International Contracts: Civil and Common Law compared

Enseignant(s): Pichonnaz Pascal, Werro Franz
Cursus: Master
Type d'enseignement: Cours
Langue(s) du cours: Anglais
Semestre(s): SP-2022

Despite an unprecedented number of international transactions and a growingly global economy, laws remain different throughout the world. The divide between the civil law and the common law traditions remains also deeply entrenched. Contract laws and business issues are, like all legal and societal issues, eminently cultural. Because of the frequent application of national laws in international disputes, it is very important to learn how to communicate between lawyers across cultures and legal systems. This is the reason why the persons in charge of this course have invited Prof. Greg Klass to share his knowledge of US Contract law, a common law system, driven by state case law and some nationwide integrated norms, such as the Uniform Commercial Code.

The course will deal with questions relating to the binding force of contracts, from formation to performance and enforcement, contract interpretation, change of circumstances, breach of contract and remedies. It will allow students to acquire a deeper understanding of the features of US Contract Law and Civil Contract Law in Europe and Switzerland. At the same time, it will be a unique opportunity to share views across the Atlantic and to relate to the cultural differences.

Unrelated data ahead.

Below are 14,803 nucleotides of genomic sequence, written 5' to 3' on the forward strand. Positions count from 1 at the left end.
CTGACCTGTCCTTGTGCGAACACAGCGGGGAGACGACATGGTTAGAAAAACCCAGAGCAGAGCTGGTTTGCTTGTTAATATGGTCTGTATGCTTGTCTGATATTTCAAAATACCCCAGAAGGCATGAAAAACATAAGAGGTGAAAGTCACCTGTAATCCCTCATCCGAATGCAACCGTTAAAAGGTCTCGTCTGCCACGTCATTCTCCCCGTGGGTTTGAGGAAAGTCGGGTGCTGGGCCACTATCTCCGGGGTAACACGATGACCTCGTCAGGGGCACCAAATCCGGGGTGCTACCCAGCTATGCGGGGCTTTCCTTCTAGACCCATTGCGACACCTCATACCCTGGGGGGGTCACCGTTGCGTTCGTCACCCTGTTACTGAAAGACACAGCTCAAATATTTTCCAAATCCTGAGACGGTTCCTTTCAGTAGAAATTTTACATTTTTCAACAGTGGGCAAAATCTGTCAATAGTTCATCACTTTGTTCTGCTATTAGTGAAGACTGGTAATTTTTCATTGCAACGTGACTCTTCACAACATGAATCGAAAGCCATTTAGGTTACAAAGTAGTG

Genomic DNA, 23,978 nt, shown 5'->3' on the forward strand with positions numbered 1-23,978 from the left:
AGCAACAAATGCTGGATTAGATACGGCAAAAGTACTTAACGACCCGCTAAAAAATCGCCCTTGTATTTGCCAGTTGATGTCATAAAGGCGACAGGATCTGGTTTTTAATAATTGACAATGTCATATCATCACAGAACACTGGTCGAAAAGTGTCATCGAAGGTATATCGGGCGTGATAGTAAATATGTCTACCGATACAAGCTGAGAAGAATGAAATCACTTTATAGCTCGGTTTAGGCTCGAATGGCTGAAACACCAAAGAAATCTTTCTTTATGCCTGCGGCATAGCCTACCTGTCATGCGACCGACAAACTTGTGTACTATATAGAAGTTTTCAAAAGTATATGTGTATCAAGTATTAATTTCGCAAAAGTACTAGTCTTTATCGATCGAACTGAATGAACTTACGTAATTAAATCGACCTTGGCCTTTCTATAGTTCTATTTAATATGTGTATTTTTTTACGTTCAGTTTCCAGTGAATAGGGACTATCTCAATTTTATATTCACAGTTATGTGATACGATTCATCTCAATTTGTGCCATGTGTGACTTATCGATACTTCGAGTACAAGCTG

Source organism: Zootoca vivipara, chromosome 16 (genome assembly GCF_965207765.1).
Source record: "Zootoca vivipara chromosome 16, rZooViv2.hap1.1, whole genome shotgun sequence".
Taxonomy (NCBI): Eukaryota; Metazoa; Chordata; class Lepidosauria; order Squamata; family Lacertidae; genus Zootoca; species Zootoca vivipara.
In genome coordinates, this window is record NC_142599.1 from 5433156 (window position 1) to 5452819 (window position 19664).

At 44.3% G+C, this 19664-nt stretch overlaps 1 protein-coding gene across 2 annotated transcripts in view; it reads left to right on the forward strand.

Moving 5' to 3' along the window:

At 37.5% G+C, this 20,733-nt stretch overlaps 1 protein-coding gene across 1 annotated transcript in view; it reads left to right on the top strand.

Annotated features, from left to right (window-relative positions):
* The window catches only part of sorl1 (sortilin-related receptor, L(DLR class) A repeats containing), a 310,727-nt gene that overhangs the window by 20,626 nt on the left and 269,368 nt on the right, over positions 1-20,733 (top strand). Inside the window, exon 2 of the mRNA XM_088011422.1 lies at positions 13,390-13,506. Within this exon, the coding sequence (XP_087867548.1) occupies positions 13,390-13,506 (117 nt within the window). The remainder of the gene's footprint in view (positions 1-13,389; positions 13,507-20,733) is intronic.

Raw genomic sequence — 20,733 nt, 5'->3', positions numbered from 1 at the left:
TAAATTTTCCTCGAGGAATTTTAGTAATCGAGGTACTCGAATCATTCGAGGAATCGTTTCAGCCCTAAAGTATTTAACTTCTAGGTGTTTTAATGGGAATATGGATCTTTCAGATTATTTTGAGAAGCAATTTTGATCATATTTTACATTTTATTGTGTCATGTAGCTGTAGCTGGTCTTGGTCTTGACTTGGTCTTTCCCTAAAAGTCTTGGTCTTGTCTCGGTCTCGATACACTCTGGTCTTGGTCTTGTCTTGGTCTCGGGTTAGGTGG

Documentation is available on moodle :


2 hours written exam – open-book – case analysis and short essay


Learning outcomes:

  1. To be able to understand the basic differences between civil law and common law of contract
  2. To be able to see why difference matters and at what stage this is important
  3. To have a good knowledge of the main cases presented
  4. To be able to exchange on contract law issues, while understanding the cultural divide

Essential skills:

Students will have the opportunity to learn (L) specific skills, to practice (P) these skills, and be evaluated (E) on the essential employability skills (i.e. critical skills that a person needs in the workplace).

These skills may include:

  • communication (e.g. read and understand information, write and speak so that others pay attention and relate, listen and ask questions to appreciate the views of others, share information using a range of information and communications technologies, use relevant scientific knowledge and skills to explain or clarify ideas),
  • problem solving and critical thinking (e.g. assess situations and identify problems, seek different views and evaluate them based on facts, recognize the human, interpersonal, technical and scientific dimensions of a problem, identify the root of a problem, be creative and innovative in exploring possible solutions, evaluate solutions to make recommendations or decisions, implement solutions, check to see if a solution works, and act on opportunities for improvement),
  • managing information (e.g. locate, gather, and organize information using appropriate technology and information systems, access, analyze, and apply knowledge and skills)

working with others (e.g. understand and work within the dynamics of a group) – this will be less central this year given the pandemic restrictions.